The taste for lacquer and lacquered wares emerged in England during the reign of Charles II - who acquired Chinese lacquered cabinets for his own collections and renewed the charter of the East India Company in 1672. The fashion was promoted by John Stalker and George Parker who published A Treatise of Japanning and Varnishing in 1688. Japanned metal wares were first made in Pontypool, by a process invented and developed by Thomas and Edward Allgood in the late 17th Century, and while the technique was also exploited in the nearby town of Usk, and later in the West Midlands, the use of red pigment to create an effect in imitation of tortoiseshell was characteristic of Pontypool.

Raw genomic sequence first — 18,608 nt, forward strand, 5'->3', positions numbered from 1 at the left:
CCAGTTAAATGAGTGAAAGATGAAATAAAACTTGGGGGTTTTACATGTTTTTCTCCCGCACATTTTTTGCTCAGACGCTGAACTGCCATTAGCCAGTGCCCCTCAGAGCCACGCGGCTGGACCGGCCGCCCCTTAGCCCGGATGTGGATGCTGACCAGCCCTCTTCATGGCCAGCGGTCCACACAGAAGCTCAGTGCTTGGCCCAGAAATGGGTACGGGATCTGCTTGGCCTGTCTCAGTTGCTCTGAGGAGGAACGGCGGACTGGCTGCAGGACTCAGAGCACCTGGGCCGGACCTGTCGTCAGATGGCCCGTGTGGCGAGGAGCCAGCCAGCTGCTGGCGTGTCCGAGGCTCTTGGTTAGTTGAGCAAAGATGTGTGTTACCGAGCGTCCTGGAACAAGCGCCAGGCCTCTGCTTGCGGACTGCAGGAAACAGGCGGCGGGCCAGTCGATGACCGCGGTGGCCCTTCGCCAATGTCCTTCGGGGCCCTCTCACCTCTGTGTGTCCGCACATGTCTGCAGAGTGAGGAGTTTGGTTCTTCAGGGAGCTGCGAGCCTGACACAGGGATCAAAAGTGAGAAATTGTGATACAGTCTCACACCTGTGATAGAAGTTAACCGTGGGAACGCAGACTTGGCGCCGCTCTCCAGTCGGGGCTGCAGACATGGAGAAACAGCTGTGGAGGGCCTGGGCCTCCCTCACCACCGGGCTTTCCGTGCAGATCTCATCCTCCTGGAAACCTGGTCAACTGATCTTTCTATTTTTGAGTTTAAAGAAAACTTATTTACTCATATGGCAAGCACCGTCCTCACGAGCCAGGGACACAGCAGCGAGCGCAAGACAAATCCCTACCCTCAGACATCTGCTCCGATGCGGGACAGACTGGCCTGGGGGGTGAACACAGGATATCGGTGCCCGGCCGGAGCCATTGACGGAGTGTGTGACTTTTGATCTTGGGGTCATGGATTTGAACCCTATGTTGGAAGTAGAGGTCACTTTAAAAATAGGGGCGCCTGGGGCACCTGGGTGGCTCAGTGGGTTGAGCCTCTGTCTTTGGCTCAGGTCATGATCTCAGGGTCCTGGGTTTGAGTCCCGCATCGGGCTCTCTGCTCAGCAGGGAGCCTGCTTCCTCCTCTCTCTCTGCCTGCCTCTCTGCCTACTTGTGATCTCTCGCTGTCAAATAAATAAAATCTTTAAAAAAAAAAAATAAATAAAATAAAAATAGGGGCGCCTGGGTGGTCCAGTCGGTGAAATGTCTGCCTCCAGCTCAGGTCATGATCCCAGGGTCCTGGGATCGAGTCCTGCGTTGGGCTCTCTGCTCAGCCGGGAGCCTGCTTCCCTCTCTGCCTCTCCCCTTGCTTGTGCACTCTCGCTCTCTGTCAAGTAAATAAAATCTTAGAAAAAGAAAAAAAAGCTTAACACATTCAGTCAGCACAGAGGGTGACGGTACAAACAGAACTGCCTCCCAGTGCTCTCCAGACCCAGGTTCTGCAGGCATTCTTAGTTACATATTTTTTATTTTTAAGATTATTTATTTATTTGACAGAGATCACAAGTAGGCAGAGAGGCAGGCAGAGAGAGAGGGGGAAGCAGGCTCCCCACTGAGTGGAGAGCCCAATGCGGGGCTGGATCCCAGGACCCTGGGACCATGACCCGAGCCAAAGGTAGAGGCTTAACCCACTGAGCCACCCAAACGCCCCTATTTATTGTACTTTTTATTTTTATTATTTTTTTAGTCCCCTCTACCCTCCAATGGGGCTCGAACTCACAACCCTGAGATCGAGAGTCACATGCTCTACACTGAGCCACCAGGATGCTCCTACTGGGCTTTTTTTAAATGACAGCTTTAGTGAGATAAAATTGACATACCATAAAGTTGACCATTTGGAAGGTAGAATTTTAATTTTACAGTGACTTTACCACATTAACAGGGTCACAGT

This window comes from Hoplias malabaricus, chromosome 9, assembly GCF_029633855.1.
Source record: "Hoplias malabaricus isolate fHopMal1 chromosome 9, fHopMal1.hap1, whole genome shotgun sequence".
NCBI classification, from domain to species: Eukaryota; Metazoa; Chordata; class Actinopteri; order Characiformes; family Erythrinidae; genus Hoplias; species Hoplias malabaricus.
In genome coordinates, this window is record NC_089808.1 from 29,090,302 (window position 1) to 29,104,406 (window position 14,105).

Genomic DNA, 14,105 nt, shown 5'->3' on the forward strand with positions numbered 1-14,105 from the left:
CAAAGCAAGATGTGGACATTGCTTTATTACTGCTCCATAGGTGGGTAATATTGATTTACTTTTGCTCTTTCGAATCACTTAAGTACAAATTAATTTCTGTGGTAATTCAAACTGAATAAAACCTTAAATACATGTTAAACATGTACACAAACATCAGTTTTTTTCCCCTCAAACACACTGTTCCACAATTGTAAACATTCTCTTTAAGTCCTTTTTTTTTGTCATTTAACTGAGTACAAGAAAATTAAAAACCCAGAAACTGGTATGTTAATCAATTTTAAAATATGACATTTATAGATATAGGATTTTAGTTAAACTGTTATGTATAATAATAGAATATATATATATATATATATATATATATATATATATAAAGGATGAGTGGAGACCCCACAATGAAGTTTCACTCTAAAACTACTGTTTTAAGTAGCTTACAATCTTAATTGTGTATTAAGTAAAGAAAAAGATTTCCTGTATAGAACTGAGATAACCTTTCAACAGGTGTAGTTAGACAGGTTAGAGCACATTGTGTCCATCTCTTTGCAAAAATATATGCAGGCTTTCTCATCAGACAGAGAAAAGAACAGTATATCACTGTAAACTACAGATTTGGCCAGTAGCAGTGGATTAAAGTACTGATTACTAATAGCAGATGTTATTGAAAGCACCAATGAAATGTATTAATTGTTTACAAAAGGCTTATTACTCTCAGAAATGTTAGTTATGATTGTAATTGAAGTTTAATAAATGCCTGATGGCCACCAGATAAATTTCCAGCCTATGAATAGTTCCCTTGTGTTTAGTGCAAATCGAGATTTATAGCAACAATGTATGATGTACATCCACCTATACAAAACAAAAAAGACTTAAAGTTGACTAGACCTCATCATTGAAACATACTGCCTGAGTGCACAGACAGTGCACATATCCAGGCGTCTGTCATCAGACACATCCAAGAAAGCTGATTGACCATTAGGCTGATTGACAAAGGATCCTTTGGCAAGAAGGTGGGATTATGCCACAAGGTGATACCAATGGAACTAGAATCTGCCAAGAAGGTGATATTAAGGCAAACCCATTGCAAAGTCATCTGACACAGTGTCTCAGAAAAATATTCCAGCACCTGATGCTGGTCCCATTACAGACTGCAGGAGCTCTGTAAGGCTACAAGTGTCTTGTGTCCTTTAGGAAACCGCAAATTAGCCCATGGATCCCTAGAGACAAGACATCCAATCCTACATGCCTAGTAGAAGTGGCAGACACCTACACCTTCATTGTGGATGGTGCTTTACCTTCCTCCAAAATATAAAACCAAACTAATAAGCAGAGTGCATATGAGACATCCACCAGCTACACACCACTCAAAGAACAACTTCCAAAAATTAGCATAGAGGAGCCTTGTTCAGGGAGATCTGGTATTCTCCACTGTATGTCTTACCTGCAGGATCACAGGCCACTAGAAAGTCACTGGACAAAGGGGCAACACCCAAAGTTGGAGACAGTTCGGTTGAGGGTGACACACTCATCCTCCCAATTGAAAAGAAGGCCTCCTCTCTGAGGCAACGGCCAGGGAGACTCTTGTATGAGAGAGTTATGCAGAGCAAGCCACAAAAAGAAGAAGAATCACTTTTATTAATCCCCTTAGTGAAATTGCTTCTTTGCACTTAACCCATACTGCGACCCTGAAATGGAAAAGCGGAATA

This dining-table monteith (verrière) of japanned metal depicts trompe l'oeil lacquer of golden landscapes on a 'turtle-shell' ground and relates to contemporary sideboard-table cisterns for wine-bottles such as the 17th century japanned brass cistern at Ham House, Surrey. This form of iced-water urn, intended to hold glass-stems in its scalloped rim, is said to have been introduced in the 1680's by Monsieur Monteigh (or Monteith), which gave rise to the couplet quoted in 1707 in King's Art of Cookery,: 'New things produce new words and so Monteith, Has by one vessel saved himself from death' (G.E. Lee, Monteith Bowls, London, 1978).